#242      
Happily purchased several of the Trent Frazier shirts for family and friends. :)

Generally speaking, just curious do players get proceeds based on number of shirts sold? Or would they get an upfront deal to allow his likeness on a short and now the sales go to the store that sold them?
Not asking for specifics on Trent per se, just wanting to j defy and how this might work.
I def want to support as many Illini as I am able. :)

everyone on my Christmas list is probably going to get some Kofi gear this year. :)
 
#243      
1) My prior note was addressing the specific comment that "with this kind of money [coaches salaries] they should be able to do something."

I was pointing out that the coaches salaries we see are anomalous and are unlikely to be a general solution. I agree that the facilities war is stupid. The universities are not spending their profits on them. They are going debt; U of I athletics is 250M+ in debt as a result of facility upgrades. This is not actually available money that can be rerouted.

2) Some Big10 schools have announced that they are dropping multiple sports as of next year due to funding issues. (See wiki, Big10)

Iowa is dropping men's and women's swimming & diving; and men's gymnastics, and tennis
MSU is dropping men's and women's swimming & diving
MN is dropping men's gymnastics, tennis, indoor track and field

3) Supporting a sport is a lot more expensive than supporting a class, even without scholarships.
U of I pays 150k/scholarship per year on average. (I'd love to see the FB and BB specific numbers.) Dropping a single 10 scholarship sport may pay for a dozen other classes.

Title IX requires parity. If FB and BB generated funds can not be used to support the other scholarships, that parity will likely be men's FB and BB, women's BB, and enough additional women's scholarships to balance men's FB.
 
#244      
1) My prior note was addressing the specific comment that "with this kind of money [coaches salaries] they should be able to do something."

I was pointing out that the coaches salaries we see are anomalous and are unlikely to be a general solution. I agree that the facilities war is stupid. The universities are not spending their profits on them. They are going debt; U of I athletics is 250M+ in debt as a result of facility upgrades. This is not actually available money that can be rerouted.

2) Some Big10 schools have announced that they are dropping multiple sports as of next year due to funding issues. (See wiki, Big10)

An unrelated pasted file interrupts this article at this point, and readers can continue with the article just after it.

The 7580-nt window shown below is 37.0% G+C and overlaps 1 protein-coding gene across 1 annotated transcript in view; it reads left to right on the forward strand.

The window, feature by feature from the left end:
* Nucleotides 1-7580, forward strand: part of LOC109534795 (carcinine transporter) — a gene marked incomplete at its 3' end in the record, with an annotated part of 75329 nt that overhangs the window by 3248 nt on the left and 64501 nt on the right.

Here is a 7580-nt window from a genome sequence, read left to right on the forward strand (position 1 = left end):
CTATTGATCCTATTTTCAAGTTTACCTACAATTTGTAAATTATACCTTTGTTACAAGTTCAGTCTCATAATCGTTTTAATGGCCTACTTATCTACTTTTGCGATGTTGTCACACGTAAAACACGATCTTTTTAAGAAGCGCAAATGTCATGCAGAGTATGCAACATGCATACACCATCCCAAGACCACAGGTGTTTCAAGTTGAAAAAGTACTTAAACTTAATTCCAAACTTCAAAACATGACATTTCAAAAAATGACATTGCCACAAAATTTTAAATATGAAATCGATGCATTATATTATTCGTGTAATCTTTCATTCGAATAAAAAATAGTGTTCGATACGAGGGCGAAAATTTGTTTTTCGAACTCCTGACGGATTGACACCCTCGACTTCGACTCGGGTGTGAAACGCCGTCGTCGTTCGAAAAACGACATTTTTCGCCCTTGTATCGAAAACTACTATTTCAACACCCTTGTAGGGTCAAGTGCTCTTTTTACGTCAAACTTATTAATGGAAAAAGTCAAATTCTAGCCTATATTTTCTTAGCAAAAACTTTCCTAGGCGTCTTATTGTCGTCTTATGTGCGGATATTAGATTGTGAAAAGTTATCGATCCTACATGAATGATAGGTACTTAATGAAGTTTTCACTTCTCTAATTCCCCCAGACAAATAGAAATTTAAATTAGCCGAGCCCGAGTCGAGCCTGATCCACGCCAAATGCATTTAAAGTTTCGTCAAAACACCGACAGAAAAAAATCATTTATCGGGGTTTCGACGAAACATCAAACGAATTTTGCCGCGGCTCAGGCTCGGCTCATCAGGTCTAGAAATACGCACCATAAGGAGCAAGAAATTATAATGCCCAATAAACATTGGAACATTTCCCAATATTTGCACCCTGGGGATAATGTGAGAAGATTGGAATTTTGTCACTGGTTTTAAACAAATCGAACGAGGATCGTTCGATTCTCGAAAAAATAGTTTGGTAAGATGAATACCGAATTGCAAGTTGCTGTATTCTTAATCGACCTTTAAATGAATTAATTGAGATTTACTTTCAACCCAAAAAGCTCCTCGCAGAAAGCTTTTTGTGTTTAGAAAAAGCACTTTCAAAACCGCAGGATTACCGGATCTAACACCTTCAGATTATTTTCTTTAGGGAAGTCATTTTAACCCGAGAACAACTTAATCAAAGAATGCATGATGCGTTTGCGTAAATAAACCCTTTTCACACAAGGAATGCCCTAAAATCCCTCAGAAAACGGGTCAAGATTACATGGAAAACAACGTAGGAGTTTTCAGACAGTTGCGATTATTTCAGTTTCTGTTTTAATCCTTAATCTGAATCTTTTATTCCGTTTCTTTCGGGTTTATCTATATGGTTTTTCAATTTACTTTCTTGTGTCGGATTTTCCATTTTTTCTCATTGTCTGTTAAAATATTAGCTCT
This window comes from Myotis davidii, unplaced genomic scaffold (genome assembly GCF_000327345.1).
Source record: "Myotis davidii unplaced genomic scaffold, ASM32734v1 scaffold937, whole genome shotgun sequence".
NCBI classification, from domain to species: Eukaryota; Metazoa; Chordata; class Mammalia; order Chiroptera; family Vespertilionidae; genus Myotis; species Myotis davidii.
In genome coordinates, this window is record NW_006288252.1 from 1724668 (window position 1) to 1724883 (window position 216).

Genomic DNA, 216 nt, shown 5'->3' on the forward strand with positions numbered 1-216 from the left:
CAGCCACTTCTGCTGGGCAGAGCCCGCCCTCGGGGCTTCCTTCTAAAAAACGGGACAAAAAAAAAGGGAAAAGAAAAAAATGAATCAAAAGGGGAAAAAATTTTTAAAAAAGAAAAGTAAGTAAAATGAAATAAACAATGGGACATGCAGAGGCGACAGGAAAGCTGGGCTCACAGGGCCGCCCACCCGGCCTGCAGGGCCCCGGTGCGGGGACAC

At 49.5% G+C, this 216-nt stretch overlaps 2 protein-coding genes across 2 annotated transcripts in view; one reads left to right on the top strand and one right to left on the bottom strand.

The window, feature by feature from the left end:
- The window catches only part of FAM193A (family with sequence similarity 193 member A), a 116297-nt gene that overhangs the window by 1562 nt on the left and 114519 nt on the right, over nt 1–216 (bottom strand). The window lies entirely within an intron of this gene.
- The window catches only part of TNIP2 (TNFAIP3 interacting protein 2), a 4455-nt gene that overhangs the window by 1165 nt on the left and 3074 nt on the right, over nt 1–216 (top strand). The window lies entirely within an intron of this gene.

Iowa is dropping men's and women's swimming & diving; and men's gymnastics, and tennis
MSU is dropping men's and women's swimming & diving
MN is dropping men's gymnastics, tennis, indoor track and field

3) Supporting a sport is a lot more expensive than supporting a class, even without scholarships.
U of I pays 150k/scholarship per year on average. (I'd love to see the FB and BB specific numbers.) Dropping a single 10 scholarship sport may pay for a dozen other classes.

Title IX requires parity. If FB and BB generated funds can not be used to support the other scholarships, that parity will likely be men's FB and BB, women's BB, and enough additional women's scholarships to balance men's FB.
So a couple things.

On point #1: I intended coaches salaries as evidence of the value provided by basketball and football players, not as a "fix this and you can fix that" solution. And on facilities, yes, the athletic departments do not have hundreds of millions of dollars of cash on hand. But they do have profitable sports teams, and are thus able to pay back the debt plus interest. Otherwise no bank would lend money for these improvements.

#2 - when schools cut nonprofitable programs and raise coaches salaries in profiable ones, doesn't that rebut the argument that we can't pay players because then we'd have to cut other programs? I mean we're not paying players now and we're still cutting those programs anyway?
 
#245      
Happily purchased several of the Trent Frazier shirts for family and friends. :)

Generally speaking, just curious do players get proceeds based on number of shirts sold? Or would they get an upfront deal to allow his likeness on a short and now the sales go to the store that sold them?
Not asking for specifics on Trent per se, just wanting to j defy and how this might work.
I def want to support as many Illini as I am able. :)

everyone on my Christmas list is probably going to get some Kofi gear this year. :)
Yeah...me too. It would be great if there was a list of links to buy Illini player NIL stuff/svc.
 
#246      
So a couple things.

On point #1: I intended coaches salaries as evidence of the value provided by basketball and football players, not as a "fix this and you can fix that" solution. And on facilities, yes, the athletic departments do not have hundreds of millions of dollars of cash on hand. But they do have profitable sports teams, and are thus able to pay back the debt plus interest. Otherwise no bank would lend money for these improvements.